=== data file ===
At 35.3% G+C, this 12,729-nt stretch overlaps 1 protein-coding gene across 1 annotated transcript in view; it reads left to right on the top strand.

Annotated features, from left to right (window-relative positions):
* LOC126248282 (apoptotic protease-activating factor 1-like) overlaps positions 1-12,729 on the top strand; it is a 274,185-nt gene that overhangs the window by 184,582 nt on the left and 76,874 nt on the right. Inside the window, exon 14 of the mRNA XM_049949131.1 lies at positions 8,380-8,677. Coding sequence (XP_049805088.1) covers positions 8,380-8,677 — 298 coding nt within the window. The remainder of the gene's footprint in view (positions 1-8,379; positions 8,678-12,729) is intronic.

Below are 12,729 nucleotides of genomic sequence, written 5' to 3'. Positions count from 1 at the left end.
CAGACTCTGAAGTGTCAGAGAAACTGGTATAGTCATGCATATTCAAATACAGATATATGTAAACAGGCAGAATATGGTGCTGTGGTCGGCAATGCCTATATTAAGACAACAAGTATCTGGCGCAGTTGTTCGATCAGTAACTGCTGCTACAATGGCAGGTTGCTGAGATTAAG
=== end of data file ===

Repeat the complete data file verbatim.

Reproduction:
At 35.3% G+C, this 12,729-nt stretch overlaps 1 protein-coding gene across 1 annotated transcript in view; it reads left to right on the top strand.

Annotated features, from left to right (window-relative positions):
* LOC126248282 (apoptotic protease-activating factor 1-like) overlaps positions 1-12,729 on the top strand; it is a 274,185-nt gene that overhangs the window by 184,582 nt on the left and 76,874 nt on the right. Inside the window, exon 14 of the mRNA XM_049949131.1 lies at positions 8,380-8,677. Coding sequence (XP_049805088.1) covers positions 8,380-8,677 — 298 coding nt within the window. The remainder of the gene's footprint in view (positions 1-8,379; positions 8,678-12,729) is intronic.

Below are 12,729 nucleotides of genomic sequence, written 5' to 3'. Positions count from 1 at the left end.
CAGACTCTGAAGTGTCAGAGAAACTGGTATAGTCATGCATATTCAAATACAGATATATGTAAACAGGCAGAATATGGTGCTGTGGTCGGCAATGCCTATATTAAGACAACAAGTATCTGGCGCAGTTGTTCGATCAGTAACTGCTGCTACAATGGCAGGTTGCTGAGATTAAG